What is the Essence of Computing?

One of the most important lessons I learned in my physics education was this: whenever approaching a problem, first ask yourself, “What is the essence of the problem?” Dig down deep, toss aside all the secondary factors and zero in on the central issue, the heart of the problem. The harsh discipline of physics drove that skill into my skull. 

It might seem silly to ask “What is the essence of computing?”, but it is a question that deserves an answer — and just now, there really aren’t many people who can answer it, because the answer involves some quite abstract concepts: the difference between objects and processes.

The Great Dichotomy
Here we come to the deepest and most important realization of my life. It can be expressed in a simple question:

Is reality a collection of objects or a system of processes? 

This question shows up over and over in many fields of human inquiry, taking a different form in each. (Auto-back-patting moment: this is one benefit of a broad education. Most intellectuals are by necessity specialists, becoming very good in a single subject. Unconstrained by this necessity, I have been able to study anything that struck my fancy, and my omniverous curiosity allowed me to see connections between multiple fields that would be unnoticed by specialists.)

Let’s begin with physics. A fundamental dichotomy shows up in physics, between particles (objects) and waves (processes). Right up until the beginning of the twentieth century, physicists treated these two as independant realms. They could solve all sorts of problems involving particles using regular laws of mechanics: Newton’s Laws, conservation of energy, momentum, and angular momentum, and so forth. For waves, they had a completely different mathematical approach, which was also highly effective. 

Without going into the fascinating details of the history of physics, I’ll simply say that, early in the twentieth century, physicists realized that, at the subatomic level, particles and waves merged. A photon, for example, behaved like a wave and also behaved like a particle. The distinction arose only from the way you measured it. With one type of experiment, it acted like a wave; in another experiment rigged for particles, it acted like a particle. It was both wave and particle: a “wavicle”. Eventually they established that everything in the universe is a wavicle. But massive particles like stars have extremely short wavelengths, and waves with very long wavelengths acted almost entirely like waves. This “wave-particle duality” is now part of fundamental physics.

Interestingly, the Heisenberg Uncertainy Principle can be expressed in wavelike terms or particle-like terms. If you want to apply it to a particle, you use this form:

∆p * ∆x ≥ h

Translation: the uncertainty in the measurement of a particle’s momentum multiplied by the uncertainty in the particle’s measured position is always greater than or equal to the Heisenberg constant h, which is 6.62 * 10^-34 Joule-seconds.

But there’s another form that expresses the same idea in terms more fitting for waves:

∆E * ∆t ≥ h

Translation: the uncertainty in the measurement of the energy of an event multiplied by the uncertainty in the measurement of the time of the event is always greater than or equal to the Heisenberg constant h. Note that this version of the Uncertainty Principle concerns energy and time — that’s significant.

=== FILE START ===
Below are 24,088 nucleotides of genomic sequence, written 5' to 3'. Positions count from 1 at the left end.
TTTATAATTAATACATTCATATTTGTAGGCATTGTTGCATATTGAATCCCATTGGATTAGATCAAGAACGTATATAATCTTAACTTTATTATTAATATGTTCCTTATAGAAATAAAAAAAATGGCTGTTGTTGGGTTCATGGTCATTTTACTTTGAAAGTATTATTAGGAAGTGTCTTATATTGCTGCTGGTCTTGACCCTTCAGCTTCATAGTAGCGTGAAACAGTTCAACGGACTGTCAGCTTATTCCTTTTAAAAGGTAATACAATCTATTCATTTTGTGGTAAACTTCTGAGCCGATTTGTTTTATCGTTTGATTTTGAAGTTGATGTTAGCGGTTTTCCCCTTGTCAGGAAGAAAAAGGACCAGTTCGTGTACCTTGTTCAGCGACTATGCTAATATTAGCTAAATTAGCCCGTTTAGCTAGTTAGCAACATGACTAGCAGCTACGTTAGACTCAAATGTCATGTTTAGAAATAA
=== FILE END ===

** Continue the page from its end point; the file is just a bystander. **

Economics: As you learned in high school, the two classes of economic output are 1) goods and 2) services. Good are objects; services are processes.

Computers: The distinction is absolutely clear with computers. Data are or describe objects; programs are processes.

Linguistics: There are two fundamental classes of words: nouns and verbs. Nouns specify objects; verbs specify processes. Every sentence must contain at least one noun and at least one verb.

Military Science: The study of military science focuses on two factors: assets (guns, tanks, planes, soldiers) and operations (maneuvering them around). Assets are objects; operations are processes.

Thus, reality is composed of objects and processes. But there’s a tricky catch: objects blur into processes; sometimes you can’t tell whether something is an object or a process. We encountered this with physics, in which particles (objects) can, under appropriate circumstances, behave like waves, and vice versa. So is a photon a particle or a wave? 

In economics, the blurring between object and process can be even more confusing. When you purchase a hamburger, are you buying an object or a process? The knee-jerk answer is “object”, but consider this: are you not paying for the services of the person who takes your order, the person who cooks the meat, the person who drove the truck that brought the food to the restaurant, and the person who raised the cattle, grew the wheat, and so on? Is a hamburger a good or a service? It’s hard to say.

What is the essence of computing?
Now at long last I can return to the original question posed in this essay: what is the essence of computing? If you ask the average person to point to their computer, they’ll probably point at the monitor:

Har de har — people are so dumb! You and I know perfectly well that the computer is the big box that hums:

And in fact, when pressed, you’ll admit that the heart of the computer is in fact the CPU:

CPU stands for Central Processing Unit. Can you guess what it does? 

Thus, the heart of any computer is a processing machine. That is the very essence of computing: processing. Just as every sentence must have a noun and a verb, any useful program must contain both data and processing. But the processing part is where the magic happens. 

Next up: Why we don’t understand computers.